As an artistically inclined teenager feeling bored and marooned in the suburbs of Minnesota, Mel Nguyen did what any millennial in her situation would do: She turned to the internet for creative stimulation. “Even as a high schooler I was looking at all these graphic design blogs, seeing how the field was changing, and thinking, wow,” she says. As soon as she enrolled as an art student at the Minneapolis College of Art and Design, she started her own tumblr, showing off her experiments sliding from 2-D into to 3-D and back again. She managed to build such a following on the site that her work went viral in certain online art and design circles — so much so that it’s hard to believe she’s only 21, and won’t graduate until this spring.
It’s not at all hard to believe, on the other hand, that she found success on tumblr, of all places: Her work shares not only the site’s aesthetic but its stream-of-consciousness approach. “My practice has a lot to do with chain reactions and triggers,” Nguyen explains. “I’m triggered by materials or imagery, and then once I’ve done something, I find what interests me about it and move on to explore that. It’s a series of connected experiments: If A leads to B, then what about this other thing?” The same formula applies to her physical process as well. For a recent project, which dealt with the idea of objects whose forms imply a function they don’t necessarily possess, she began by making small, vague items resembling material tests, then photographed them, then made printed cutouts of them, which she integrated into another piece.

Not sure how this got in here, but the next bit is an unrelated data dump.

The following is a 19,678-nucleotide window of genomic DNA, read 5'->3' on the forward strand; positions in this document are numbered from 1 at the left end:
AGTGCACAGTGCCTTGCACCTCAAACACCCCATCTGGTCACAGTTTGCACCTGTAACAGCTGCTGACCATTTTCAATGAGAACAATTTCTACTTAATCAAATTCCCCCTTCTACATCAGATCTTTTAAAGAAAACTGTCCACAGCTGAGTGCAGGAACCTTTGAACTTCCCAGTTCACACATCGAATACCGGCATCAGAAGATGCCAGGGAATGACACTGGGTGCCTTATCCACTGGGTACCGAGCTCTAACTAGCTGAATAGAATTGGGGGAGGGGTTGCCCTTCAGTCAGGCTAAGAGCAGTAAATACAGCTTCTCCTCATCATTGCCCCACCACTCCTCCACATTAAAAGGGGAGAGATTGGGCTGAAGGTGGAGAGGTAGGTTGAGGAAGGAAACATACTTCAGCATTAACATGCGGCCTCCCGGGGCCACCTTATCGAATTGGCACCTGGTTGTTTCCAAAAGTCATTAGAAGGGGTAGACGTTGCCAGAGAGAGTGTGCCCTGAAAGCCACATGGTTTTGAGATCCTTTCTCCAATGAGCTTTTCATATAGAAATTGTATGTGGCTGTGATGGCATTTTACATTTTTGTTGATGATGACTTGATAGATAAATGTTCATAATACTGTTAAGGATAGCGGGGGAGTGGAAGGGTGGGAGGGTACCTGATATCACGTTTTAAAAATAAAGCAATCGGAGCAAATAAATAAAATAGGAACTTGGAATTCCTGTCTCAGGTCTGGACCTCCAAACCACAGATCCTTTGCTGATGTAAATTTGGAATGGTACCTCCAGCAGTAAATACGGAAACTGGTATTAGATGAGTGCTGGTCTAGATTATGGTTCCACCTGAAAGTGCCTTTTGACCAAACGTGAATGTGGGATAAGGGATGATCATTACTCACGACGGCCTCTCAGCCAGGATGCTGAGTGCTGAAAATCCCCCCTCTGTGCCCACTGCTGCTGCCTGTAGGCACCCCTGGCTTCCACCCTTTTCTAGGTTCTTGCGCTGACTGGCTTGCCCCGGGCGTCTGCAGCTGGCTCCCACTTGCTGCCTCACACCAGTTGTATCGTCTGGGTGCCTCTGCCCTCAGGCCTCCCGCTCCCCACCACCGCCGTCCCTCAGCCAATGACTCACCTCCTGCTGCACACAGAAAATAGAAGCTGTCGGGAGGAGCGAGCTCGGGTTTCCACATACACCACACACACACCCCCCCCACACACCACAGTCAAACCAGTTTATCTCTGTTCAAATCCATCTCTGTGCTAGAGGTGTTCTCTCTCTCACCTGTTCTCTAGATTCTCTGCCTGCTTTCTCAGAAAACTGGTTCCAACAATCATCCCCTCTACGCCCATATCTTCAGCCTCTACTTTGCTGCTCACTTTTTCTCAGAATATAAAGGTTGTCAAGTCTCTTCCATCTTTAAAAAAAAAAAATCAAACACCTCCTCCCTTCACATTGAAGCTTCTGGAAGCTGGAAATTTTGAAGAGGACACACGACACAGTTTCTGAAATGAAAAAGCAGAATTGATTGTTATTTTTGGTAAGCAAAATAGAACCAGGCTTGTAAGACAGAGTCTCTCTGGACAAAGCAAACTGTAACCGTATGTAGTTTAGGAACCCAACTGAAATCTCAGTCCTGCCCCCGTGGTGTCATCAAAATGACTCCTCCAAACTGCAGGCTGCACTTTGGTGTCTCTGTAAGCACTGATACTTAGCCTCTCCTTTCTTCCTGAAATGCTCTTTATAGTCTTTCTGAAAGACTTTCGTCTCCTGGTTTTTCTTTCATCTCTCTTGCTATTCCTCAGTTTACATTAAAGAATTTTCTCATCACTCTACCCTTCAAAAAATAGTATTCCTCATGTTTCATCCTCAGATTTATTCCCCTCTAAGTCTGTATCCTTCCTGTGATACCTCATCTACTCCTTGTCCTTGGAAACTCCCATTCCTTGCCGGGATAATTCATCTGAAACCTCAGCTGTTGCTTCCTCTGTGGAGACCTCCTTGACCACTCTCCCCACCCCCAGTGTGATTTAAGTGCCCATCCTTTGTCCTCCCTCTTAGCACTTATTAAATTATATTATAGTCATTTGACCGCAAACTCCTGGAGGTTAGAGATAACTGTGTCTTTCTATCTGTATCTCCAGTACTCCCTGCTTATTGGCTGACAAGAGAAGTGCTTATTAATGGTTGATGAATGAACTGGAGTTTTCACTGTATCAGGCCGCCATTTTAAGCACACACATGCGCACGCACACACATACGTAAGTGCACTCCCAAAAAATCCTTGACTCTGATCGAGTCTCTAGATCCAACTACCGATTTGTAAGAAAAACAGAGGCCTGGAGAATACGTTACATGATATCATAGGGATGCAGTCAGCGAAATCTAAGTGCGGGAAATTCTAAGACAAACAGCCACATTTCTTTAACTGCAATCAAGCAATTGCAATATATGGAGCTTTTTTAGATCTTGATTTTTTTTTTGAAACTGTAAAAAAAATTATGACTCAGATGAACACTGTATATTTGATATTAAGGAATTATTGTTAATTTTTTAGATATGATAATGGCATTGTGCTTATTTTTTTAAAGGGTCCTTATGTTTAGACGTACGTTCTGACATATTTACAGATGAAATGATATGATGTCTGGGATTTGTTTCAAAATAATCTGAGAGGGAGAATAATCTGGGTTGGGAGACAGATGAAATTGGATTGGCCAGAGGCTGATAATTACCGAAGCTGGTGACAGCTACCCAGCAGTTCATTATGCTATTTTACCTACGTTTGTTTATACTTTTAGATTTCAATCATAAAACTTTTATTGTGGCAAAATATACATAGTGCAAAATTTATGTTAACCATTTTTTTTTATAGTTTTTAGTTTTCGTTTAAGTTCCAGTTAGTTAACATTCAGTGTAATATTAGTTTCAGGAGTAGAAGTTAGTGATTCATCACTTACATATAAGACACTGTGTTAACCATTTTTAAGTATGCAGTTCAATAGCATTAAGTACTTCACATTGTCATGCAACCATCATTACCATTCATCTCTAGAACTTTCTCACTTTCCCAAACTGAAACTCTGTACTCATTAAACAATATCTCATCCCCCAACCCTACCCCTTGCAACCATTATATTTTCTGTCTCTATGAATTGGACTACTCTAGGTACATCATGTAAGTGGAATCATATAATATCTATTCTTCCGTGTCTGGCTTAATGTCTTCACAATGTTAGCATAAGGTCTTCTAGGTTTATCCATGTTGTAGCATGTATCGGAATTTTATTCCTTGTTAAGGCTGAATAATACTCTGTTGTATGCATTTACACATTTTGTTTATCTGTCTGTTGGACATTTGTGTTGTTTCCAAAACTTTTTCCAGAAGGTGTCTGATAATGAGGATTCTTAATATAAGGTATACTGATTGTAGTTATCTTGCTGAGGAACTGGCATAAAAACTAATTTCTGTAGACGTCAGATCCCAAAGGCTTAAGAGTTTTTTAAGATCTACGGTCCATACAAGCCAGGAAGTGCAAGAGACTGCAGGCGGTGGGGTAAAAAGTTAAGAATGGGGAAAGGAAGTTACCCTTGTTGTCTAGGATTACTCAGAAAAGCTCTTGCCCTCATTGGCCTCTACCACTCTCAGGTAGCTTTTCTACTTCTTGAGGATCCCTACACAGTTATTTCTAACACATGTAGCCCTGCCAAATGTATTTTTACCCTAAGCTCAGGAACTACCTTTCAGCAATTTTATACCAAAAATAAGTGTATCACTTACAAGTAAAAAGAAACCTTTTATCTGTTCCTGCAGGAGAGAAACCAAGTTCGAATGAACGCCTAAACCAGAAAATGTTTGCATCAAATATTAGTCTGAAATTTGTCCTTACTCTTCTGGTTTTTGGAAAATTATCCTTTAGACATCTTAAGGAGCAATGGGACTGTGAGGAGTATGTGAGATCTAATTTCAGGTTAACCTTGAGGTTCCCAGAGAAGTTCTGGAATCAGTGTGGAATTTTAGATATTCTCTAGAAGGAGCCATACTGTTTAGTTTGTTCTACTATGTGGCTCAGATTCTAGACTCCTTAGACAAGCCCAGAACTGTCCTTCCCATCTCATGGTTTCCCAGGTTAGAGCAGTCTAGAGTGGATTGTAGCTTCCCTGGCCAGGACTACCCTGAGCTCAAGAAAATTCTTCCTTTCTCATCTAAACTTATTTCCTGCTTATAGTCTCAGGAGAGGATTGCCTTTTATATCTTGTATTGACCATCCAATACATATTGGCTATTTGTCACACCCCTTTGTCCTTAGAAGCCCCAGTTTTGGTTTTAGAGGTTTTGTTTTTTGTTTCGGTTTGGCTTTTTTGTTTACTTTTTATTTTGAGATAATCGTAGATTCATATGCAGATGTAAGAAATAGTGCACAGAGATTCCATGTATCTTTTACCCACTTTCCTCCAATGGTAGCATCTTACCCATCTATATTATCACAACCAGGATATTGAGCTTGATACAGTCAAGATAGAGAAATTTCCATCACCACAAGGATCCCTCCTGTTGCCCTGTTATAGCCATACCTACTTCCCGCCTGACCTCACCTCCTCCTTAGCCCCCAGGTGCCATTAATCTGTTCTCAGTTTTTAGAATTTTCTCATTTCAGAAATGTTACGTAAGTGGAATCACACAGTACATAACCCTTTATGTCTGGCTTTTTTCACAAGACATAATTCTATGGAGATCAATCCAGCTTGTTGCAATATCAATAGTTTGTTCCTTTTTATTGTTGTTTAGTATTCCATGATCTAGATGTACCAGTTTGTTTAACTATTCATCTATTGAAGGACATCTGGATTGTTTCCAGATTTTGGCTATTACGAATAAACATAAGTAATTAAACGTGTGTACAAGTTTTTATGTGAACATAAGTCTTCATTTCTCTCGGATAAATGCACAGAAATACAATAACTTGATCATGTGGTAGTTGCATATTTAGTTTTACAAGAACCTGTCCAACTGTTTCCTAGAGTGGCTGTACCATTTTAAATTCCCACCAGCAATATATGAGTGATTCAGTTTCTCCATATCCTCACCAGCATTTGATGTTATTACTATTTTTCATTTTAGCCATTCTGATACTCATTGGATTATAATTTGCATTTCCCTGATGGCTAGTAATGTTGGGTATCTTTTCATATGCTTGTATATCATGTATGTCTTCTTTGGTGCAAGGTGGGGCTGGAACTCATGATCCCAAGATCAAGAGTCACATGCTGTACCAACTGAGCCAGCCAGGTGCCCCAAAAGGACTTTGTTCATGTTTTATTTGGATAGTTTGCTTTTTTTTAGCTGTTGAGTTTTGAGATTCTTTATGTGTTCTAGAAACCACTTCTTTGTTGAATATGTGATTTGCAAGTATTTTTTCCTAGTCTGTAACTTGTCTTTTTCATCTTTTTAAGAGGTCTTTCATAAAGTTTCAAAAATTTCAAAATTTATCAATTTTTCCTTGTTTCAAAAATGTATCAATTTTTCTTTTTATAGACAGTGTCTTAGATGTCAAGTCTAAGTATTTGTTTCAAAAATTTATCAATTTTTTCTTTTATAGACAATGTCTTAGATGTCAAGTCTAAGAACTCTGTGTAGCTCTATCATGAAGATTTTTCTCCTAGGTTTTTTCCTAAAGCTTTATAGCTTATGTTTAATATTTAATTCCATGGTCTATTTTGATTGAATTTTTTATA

That project also explored her current fascination with prototypes, models, and retail display tactics, which can manifest in her installations as elements that look unfinished or fake, or that are hung from department store–style grid walls, even when they don’t resemble anything that would typically be for sale. “I’m interested in the line between a prototype and a completed product, and in the backend of production and staging,” Nguyen says. “Everything I make is trying to explore the structural possibilities between art and design, trying to find my way between them.” We sent photographer Debbie Carlos to her Minneapolis studio to take a closer look.
“Being a photographer and being an artist working with materials like resin, plants, and glass — those two worlds should not really mix,” says Heidi Norton. “You have the camera and you have film and you’re trying to keep things clean and archival, and then you have dirt and glass shards everywhere.” Such contradictions are at the core of Norton’s work, from the immaculate glow of her photography to the dirt-under-your-fingernails feel of her sculptural pieces, which typically feature houseplants in some form or another.
As a four-year-old living in Lenoir, South Carolina, Stephen Eichhorn refused to learn how to read. While everyone else in his class was singing their ABCs, he’d stubbornly deemed it unnecessary — he already knew he was destined to be an artist, communicating through images rather than words.
It’s not every day that one of our subjects answers the phone by giddily announcing she’s just opened the mail to find the Legend soundtrack she ordered and proclaiming that 1985 Tom Cruise fantasy flick to be her favorite movie. But then San Francisco artist Sarah Applebaum has always tended to march to the beat of her own drum: Paying no mind when her work meanders back and forth between craft and art, she mostly uses dime-store materials like yarn, papier mâché, and felt. Unlike most crafters, she often turns those materials into three-dimensional symbols plucked from her subconscious.